Lake Elsinore on Wednesday became the latest city in southwest Riverside County to host protesters decrying the death of George Floyd, the black man who died after a white Minneapolis police officer pressed his knee against Floyd’s neck for more than eight minutes last month.
And despite concerns about rioting expressed by a number of downtown Lake Elsinore business owners — some of whom went so far as to board up their windows ahead of the afternoon rally — the protesters showed themselves to be entirely peaceful.
Prior to the demonstration, Lake Elsinore Mayor Brian Tisdale said the city would not allow anyone to “hijack us, to hold us hostage, because they want to do bad things,” and that while he acknowledged there had not been any rioting in the Temecula Valley region, “we want to be prepared.”
One local business owner who did not want to be named because he feared he could be retaliated against, said he decided to board his business up after receiving texts from friends warning him to be prepared for rioting, and that he called the sheriff’s department Wednesday morning to ask for their recommendations.
“They said that they don’t know of anything real serious that’s going to happen, but it’s a personal choice if you want to board up or not,” the business owner said. “Because I want to be sure, because I got texts by people that have businesses that know me, and they wanted me to know that if you want to board your place up, you should do it.”
That wasn’t the sentiment of all local businesses.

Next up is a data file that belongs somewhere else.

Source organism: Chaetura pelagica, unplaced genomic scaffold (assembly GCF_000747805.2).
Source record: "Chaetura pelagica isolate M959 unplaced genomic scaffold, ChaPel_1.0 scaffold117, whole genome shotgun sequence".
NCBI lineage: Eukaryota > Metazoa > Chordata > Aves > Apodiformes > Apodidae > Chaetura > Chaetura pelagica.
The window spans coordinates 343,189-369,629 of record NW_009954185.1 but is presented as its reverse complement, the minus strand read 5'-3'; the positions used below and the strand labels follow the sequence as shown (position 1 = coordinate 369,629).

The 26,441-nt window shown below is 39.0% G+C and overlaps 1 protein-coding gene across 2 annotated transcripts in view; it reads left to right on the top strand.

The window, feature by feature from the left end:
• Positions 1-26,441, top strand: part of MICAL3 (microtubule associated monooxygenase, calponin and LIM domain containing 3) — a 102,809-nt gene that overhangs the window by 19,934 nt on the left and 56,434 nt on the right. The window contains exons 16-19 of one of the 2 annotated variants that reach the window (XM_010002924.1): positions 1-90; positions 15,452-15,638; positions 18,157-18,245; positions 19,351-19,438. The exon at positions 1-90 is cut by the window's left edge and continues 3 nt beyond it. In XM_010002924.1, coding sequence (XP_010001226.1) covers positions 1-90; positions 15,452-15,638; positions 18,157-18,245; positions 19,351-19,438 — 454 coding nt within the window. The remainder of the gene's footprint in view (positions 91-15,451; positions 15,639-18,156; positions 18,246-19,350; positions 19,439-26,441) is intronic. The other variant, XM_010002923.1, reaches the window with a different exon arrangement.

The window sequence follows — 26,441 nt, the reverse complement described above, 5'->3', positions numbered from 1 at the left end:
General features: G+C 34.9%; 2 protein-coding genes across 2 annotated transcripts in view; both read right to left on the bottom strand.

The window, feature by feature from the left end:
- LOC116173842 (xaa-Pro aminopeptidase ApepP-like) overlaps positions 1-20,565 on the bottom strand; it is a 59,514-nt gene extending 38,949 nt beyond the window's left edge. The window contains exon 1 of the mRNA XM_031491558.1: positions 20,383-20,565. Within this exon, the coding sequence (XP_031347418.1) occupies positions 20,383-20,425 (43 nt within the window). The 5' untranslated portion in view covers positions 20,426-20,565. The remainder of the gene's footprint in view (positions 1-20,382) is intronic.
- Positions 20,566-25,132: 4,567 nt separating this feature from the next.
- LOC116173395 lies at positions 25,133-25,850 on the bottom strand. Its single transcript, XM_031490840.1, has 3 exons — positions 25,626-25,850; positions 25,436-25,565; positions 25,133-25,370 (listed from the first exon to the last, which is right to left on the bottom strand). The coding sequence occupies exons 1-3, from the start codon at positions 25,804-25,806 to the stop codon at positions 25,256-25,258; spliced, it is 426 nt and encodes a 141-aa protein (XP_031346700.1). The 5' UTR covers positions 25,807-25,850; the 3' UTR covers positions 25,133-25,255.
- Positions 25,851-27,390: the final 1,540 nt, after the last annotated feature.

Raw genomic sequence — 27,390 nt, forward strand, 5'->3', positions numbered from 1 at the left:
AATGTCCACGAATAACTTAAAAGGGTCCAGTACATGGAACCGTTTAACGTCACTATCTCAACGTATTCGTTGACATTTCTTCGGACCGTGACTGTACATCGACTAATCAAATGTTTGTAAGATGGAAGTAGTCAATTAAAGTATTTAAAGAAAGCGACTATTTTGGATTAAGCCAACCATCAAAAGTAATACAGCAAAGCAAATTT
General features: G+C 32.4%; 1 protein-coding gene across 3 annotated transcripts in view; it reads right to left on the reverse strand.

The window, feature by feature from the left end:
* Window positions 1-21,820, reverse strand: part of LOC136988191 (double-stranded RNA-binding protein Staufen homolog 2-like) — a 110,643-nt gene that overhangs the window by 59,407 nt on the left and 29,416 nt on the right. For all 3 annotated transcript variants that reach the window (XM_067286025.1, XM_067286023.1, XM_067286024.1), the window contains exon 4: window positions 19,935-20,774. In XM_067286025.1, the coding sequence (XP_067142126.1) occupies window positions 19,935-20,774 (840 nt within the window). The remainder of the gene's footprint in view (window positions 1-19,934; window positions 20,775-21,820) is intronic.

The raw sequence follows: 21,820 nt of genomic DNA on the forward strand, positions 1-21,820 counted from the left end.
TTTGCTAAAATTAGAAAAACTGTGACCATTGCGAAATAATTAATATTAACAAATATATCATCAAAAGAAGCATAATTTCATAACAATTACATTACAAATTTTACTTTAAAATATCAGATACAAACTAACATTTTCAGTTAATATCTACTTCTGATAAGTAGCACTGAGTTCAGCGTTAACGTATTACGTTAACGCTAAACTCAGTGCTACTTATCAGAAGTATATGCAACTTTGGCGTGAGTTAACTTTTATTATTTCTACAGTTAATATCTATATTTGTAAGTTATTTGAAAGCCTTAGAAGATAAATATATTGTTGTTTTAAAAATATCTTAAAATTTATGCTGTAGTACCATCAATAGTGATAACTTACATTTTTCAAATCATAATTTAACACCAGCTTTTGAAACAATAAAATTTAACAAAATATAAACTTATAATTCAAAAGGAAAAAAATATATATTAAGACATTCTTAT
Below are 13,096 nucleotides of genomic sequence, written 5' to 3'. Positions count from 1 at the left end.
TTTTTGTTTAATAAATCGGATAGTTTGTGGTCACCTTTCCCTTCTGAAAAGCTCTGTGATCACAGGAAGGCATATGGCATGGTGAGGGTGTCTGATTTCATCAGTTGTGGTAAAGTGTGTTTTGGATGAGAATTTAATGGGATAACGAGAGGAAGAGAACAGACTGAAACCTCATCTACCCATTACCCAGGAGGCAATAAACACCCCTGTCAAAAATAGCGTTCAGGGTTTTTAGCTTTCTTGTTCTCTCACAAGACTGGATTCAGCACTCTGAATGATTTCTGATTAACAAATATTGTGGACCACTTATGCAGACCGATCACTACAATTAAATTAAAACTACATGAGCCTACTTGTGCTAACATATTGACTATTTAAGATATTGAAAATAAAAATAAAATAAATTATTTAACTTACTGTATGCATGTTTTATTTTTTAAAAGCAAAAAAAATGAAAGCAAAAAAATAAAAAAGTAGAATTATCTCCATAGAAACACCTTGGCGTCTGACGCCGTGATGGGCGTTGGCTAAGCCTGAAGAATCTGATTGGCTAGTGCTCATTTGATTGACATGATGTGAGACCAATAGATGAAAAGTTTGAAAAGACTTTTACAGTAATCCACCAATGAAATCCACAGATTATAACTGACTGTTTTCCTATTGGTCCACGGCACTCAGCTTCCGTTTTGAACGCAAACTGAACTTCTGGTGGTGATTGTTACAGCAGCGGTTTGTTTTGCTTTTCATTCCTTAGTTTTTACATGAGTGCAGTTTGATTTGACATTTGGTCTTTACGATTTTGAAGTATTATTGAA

“I don’t feel that boarding up things is going to affect or help anything,” said Destiny Caballero, assistant manager at Felix’s BBQ with Soul on Main Street in Lake Elsinore. “That just shows fear. And we are an independently African-American owned business and we don’t want to show fear. We are here to be a part of the public, a part of the people. If it comes to us, I will dial 911, I’m sure an officer will come, but we are here just on behalf of the people.”
And very early on in the protest, demonstrators made it explicitly clear that they were not seeking to negatively impact any of the nearby businesses, nor confront any of the dozens of Riverside County sheriff’s deputies who were monitoring the protest.
While Saturday’s protest in Temecula devolved into a tense standoff between deputies and peaceful protesters, Lake Elsinore protester Pato Banton — the reggae singer — began by expressing gratitude to sheriff’s deputies for watching the demonstration, after the protest group had marched from Lakepoint Park off Lakeshore Drive to the corner of Main Street and Graham Avenue.
“Firstly, I want to say thank you to the police officers for overseeing our peaceful protest today,” Banton said. “We are here in solidarity because of the injustice that is being continually heaped upon people of color across the U.S.A. We have a police force that is supposed to be protecting us and serving us but instead they have been assassinating us, constantly.”
After addressing the crowd of around one hundred demonstrators, Banton turned his attention to business owners who were watching from a distance.
“And for all the property owners across the street, we love you guys, you provide a service to us,” he said. “This is not a matter of us and them, this is all of us together united for a change in the United States of America and around the world wherever there is injustice.”